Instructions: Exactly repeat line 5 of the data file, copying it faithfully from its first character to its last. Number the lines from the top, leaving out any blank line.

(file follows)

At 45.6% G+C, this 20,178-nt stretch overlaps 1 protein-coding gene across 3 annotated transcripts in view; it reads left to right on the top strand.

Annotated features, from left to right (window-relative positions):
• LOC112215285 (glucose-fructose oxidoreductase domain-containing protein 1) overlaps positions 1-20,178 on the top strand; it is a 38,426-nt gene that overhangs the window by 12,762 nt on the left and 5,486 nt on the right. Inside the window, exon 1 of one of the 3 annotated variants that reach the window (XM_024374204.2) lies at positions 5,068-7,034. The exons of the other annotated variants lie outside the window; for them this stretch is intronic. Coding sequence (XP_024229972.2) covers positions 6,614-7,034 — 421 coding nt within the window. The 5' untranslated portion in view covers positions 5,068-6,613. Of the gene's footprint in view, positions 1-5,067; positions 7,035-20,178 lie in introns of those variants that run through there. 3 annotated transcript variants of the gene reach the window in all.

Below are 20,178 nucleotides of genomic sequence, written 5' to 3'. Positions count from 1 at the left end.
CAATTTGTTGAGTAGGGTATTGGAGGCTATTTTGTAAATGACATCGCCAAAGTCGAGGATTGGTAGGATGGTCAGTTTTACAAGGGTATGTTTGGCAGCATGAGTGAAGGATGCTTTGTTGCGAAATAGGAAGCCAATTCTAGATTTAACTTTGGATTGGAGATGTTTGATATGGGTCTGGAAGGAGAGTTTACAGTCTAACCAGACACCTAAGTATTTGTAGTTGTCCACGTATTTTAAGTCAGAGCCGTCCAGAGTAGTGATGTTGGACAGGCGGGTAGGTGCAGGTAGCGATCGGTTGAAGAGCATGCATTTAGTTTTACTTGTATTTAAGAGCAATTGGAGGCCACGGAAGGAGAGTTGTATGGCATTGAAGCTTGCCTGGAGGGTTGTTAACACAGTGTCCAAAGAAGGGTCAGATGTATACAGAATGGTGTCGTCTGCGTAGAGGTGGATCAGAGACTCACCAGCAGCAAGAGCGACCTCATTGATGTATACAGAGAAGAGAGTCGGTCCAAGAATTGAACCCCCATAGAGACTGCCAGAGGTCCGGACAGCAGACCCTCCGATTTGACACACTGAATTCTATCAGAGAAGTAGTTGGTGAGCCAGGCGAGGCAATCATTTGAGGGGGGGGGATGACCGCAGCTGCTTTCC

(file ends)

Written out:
CAATTTGTTGAGTAGGGTATTGGAGGCTATTTTGTAAATGACATCGCCAAAGTCGAGGATTGGTAGGATGGTCAGTTTTACAAGGGTATGTTTGGCAGCATGAGTGAAGGATGCTTTGTTGCGAAATAGGAAGCCAATTCTAGATTTAACTTTGGATTGGAGATGTTTGATATGGGTCTGGAAGGAGAGTTTACAGTCTAACCAGACACCTAAGTATTTGTAGTTGTCCACGTATTTTAAGTCAGAGCCGTCCAGAGTAGTGATGTTGGACAGGCGGGTAGGTGCAGGTAGCGATCGGTTGAAGAGCATGCATTTAGTTTTACTTGTATTTAAGAGCAATTGGAGGCCACGGAAGGAGAGTTGTATGGCATTGAAGCTTGCCTGGAGGGTTGTTAACACAGTGTCCAAAGAAGGGTCAGATGTATACAGAATGGTGTCGTCTGCGTAGAGGTGGATCAGAGACTCACCAGCAGCAAGAGCGACCTCATTGATGTATACAGAGAAGAGAGTCGGTCCAAGAATTGAACCCCCATAGAGACTGCCAGAGGTCCGGACAGCAGACCCTCCGATTTGACACACTGAATTCTATCAGAGAAGTAGTTGGTGAGCCAGGCGAGGCAATCATTTGAGGGGGGGGGATGACCGCAGCTGCTTTCC